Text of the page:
Ron Butlin

Ron Butlin

Ronald James Butlin
Born: August 8, 1925 (Calgary, Alberta)
Died: September 24, 2014 (Victoria, British Columbia)

Ron Butlin was a longtime sports administrator and team owner who served as president of the Western Hockey League when it was a minor professional circuit.

Butlin served as chairman of amateur winter and summer games in both British Columbia and Alberta.

He was president of a foundation organizing the Washington State Centennial Games in 1989. The Winter Games were split between Wenatchee, Leavenworth and Chelan, while the Summer Games were held in Spokane. Butlin resigned his post midway through 1989 after organizers had to pare summer events to make up for a shortfall in anticipated funding.

The Calgary native earned a personal fortune in the liquidation business, which allowed him to focus on his passion, which was organizing amateur sports for youth.

In the late 1950s, he appeared on radio broadcasts of WHL games, later serving as league president.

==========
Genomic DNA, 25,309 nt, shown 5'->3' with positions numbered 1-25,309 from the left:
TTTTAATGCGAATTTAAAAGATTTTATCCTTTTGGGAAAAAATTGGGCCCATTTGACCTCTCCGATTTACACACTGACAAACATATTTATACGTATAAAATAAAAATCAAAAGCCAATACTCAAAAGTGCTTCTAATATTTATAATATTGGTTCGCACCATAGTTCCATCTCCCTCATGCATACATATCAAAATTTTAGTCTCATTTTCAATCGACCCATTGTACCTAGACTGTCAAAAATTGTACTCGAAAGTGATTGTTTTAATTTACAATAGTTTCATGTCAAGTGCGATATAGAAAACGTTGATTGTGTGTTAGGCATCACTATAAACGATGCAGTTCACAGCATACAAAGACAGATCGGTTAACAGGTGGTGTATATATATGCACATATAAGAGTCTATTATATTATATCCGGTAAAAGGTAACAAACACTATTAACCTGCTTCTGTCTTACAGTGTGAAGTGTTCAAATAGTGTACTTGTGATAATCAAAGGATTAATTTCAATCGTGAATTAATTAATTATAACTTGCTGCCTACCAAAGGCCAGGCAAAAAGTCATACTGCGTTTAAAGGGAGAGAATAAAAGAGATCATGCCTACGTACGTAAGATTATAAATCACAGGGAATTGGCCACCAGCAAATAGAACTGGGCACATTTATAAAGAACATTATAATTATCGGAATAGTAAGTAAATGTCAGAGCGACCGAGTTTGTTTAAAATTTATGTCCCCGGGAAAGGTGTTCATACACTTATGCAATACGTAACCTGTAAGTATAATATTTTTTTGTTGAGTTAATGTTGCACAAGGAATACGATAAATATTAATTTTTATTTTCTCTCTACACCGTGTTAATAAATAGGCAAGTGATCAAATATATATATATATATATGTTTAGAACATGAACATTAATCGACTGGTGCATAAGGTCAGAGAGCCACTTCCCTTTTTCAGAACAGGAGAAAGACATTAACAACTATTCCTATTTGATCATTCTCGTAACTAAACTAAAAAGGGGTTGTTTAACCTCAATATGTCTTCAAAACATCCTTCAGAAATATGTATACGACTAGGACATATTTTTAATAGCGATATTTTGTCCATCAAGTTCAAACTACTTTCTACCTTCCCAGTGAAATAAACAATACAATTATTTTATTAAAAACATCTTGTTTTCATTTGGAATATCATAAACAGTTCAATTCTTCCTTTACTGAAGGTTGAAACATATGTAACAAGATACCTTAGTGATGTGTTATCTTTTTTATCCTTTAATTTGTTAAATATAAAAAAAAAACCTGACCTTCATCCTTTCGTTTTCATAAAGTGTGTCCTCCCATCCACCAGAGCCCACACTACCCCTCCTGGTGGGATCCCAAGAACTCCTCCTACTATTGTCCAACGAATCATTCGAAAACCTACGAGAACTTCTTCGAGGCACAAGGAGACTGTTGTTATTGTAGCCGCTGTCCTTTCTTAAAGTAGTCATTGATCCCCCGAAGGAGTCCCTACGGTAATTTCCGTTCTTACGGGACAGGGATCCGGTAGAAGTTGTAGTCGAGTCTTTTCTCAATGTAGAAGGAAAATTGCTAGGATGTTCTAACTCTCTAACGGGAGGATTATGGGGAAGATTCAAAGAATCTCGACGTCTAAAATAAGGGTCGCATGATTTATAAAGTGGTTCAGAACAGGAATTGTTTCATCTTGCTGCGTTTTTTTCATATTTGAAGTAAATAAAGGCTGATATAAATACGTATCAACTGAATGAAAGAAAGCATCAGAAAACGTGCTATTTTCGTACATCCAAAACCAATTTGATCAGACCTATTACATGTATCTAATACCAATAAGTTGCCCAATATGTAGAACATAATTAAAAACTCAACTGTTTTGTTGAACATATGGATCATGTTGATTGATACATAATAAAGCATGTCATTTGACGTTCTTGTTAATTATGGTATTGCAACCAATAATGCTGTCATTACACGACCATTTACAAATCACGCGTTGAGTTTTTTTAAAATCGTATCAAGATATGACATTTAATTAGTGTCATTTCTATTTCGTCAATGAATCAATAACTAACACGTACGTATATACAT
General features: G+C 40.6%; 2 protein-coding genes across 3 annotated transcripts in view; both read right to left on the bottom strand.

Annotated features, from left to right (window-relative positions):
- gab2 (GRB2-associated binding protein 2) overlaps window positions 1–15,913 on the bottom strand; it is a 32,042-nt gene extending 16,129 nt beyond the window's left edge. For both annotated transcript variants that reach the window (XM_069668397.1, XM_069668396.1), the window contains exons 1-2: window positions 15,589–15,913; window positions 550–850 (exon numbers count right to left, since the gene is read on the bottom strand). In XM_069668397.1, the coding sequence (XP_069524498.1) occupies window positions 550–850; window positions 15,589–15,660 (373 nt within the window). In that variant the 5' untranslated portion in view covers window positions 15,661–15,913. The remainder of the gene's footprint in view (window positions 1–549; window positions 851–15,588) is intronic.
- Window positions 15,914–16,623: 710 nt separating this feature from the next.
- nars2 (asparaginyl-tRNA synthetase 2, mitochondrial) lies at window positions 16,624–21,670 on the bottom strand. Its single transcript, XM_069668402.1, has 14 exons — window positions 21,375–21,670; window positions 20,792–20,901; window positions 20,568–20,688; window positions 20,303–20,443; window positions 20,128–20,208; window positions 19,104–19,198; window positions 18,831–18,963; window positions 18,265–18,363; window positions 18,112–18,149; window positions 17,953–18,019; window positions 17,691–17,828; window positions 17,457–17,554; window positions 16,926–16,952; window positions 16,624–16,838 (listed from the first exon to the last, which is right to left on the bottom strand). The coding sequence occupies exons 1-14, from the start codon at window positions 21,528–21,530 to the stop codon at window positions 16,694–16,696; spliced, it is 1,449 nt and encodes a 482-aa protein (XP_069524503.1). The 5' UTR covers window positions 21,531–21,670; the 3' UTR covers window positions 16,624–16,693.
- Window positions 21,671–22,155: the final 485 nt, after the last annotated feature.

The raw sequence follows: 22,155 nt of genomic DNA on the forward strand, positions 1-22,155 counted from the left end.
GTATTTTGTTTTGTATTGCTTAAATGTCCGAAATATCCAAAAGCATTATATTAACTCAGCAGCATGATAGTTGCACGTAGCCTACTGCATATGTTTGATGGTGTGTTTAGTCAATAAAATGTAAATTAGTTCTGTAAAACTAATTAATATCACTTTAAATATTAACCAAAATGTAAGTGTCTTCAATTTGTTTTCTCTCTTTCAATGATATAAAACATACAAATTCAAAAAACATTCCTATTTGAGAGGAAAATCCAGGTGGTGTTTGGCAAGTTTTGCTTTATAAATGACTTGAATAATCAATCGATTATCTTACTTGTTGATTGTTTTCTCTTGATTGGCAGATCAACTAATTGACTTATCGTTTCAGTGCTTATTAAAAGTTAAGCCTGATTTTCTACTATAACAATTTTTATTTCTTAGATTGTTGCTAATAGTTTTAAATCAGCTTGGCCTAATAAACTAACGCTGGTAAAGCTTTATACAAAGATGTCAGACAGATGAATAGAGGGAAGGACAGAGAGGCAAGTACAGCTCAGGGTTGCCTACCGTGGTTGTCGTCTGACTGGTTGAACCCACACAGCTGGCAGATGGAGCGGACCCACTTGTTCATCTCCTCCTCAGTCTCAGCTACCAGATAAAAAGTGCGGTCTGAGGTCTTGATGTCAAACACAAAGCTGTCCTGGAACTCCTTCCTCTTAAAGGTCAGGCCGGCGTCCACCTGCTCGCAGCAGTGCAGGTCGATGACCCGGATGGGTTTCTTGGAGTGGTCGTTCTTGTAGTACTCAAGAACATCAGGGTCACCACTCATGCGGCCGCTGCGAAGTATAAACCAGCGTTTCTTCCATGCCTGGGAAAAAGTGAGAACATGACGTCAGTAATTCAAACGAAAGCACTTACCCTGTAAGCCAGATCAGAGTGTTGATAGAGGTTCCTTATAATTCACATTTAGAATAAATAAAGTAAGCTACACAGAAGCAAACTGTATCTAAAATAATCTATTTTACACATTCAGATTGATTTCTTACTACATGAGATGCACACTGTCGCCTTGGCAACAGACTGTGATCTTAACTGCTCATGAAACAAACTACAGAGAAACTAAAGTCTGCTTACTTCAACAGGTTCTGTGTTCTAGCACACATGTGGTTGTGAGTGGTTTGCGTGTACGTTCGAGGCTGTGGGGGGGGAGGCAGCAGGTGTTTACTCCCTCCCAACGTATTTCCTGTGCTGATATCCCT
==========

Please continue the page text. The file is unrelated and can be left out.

In 1965, he formed the Calgary Spurs, a cornerstone franchise in the new Western Canada Hockey League, a senior circuit. The Spurs won the Patton Cup as senior champions of Western Canada in 1966-67.

In 1968, Butlin became president of the Canadian Hockey Association, an outlaw rival to the Canadian Amateur Hockey Association. The CHA was an umbrella organization for the a new junior league, also named Western Canada Hockey League.

After moving to Victoria, Butlin became a well-known local figure for organizing the annual Victoria Day and Santa Clause parades.

In 1972, as WHL president, Butlin travelled to Moscow for the final four games of the Summit Series. At the Luzhniki Ice Palace, he remembers the Russian crowd going silent whenever Leonid Brezhnev moved to or from his seat. The fans were so cowed and afraid of running afoul of the authorities, Butlin could hear the scratch of skates on the ice.

His strongest impression from the first moment of arrival was of the oppression people faced.

“We were looking for normal customs people,” he told me three years ago. “All we could see were soldiers were rifles. It was a dictatorship in those days.”

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